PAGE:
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Maz Encryption Technologies LLC v. Hewlett-Packard Co.

United States District Court, D. Delaware

March 6, 2014



CHRISTOPHER J. BURKE, Magistrate Judge.

Plaintiff MAZ Encryption Technologies LLC ("Plaintiff" or "MAZ") filed the instant patent infringement suit against Defendant Hewlett-Packard Company ("Defendant" or "HP"). Presently pending before the Court is Defendant's motion to transfer venue to the Northern District of California ("Motion"). (D.I. 20) For the reasons that follow, the Court recommends that Defendant's Motion be DENIED.[1]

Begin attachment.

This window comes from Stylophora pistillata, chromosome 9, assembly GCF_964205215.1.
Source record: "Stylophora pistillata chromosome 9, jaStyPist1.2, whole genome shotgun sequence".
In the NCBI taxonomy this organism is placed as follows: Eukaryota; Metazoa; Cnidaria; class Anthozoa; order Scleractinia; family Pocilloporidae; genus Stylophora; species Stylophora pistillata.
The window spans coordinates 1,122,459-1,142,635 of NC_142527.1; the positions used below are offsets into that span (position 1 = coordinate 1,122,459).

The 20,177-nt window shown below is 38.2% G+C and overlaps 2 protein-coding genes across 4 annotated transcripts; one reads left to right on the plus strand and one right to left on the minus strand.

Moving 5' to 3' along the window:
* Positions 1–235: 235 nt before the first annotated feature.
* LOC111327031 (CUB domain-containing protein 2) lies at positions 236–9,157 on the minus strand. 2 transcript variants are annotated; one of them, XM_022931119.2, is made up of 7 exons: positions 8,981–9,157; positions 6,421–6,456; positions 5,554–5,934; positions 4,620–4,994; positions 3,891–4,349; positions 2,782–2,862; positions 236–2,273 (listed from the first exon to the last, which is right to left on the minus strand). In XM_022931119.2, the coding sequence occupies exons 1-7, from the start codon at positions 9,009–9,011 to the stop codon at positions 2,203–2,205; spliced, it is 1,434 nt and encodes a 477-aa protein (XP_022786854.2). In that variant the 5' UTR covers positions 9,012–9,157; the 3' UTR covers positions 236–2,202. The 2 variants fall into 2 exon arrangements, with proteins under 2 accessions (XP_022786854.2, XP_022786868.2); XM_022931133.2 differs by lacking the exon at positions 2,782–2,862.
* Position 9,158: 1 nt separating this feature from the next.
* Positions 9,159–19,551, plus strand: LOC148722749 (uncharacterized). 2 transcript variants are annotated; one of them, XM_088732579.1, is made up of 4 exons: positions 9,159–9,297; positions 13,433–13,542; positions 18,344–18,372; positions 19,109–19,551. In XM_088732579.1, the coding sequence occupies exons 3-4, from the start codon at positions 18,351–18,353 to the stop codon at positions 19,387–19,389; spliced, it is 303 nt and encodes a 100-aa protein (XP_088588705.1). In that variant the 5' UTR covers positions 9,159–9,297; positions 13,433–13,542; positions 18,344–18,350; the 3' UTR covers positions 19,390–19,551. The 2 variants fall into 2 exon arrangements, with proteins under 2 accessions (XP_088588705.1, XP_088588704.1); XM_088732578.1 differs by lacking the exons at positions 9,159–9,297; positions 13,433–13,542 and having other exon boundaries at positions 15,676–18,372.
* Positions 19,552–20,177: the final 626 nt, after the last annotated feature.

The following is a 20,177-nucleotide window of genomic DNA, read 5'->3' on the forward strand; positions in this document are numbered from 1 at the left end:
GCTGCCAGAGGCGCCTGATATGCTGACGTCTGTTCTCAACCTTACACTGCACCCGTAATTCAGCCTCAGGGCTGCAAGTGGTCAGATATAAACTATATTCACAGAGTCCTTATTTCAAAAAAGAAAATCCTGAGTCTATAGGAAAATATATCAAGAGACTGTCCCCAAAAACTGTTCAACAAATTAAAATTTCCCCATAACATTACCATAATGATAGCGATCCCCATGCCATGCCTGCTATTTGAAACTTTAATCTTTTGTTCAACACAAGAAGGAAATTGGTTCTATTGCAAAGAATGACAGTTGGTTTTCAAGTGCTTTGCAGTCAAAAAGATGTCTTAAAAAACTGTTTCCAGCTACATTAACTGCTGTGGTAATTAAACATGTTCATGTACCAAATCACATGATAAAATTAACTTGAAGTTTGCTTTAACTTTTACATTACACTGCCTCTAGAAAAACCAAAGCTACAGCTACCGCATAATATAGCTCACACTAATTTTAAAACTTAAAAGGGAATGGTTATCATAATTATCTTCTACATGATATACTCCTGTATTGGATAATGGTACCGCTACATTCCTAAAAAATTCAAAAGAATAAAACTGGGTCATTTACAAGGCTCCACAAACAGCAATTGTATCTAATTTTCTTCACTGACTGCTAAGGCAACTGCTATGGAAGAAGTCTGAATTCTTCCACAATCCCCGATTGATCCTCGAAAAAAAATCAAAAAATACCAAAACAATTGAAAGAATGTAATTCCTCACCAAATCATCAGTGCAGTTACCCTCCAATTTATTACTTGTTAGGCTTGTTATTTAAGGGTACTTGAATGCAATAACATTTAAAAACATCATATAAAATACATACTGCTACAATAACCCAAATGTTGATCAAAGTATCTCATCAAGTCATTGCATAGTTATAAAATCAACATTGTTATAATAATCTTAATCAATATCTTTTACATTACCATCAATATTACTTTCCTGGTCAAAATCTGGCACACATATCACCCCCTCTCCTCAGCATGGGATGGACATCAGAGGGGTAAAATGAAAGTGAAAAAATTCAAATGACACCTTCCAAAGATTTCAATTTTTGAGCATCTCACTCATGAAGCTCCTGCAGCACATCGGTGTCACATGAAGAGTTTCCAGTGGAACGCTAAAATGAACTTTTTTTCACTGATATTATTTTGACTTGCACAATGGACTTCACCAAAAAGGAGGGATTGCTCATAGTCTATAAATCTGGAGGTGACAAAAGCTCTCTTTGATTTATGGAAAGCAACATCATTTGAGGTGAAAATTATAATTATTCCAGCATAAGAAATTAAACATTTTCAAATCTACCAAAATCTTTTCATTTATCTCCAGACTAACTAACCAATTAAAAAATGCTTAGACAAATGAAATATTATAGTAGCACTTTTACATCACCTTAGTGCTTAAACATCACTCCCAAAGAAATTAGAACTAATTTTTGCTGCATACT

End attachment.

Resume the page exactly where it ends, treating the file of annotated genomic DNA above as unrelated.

A. Procedural History

The instant case was filed on February 22, 2013, and was one of seven cases filed by Plaintiff on that day in this Court, each alleging patent infringement against a different defendant.[2] On April 25, 2013, Plaintiff filed two additional patent infringement suits in this Court, again each against a different defendant.[3] On February 21, 2014, Plaintiff filed another patent infringement suit in this Court, asserting an additional patent against a defendant previously sued in February 2013.[4] In total, of the other nine related cases Plaintiff filed in this Court, seven of the cases involve allegations of infringement of one or both of the patents-in-suit; the other two cases involve allegations regarding a related patent to the patents-in-suit. (D.I. 33 at 3); see also Civil Action No. 14-228-LPS, D.I. 1 at ¶ 1 (D. Del. Feb. 21, 2014). All ten cases are assigned to Judge Leonard P. Stark.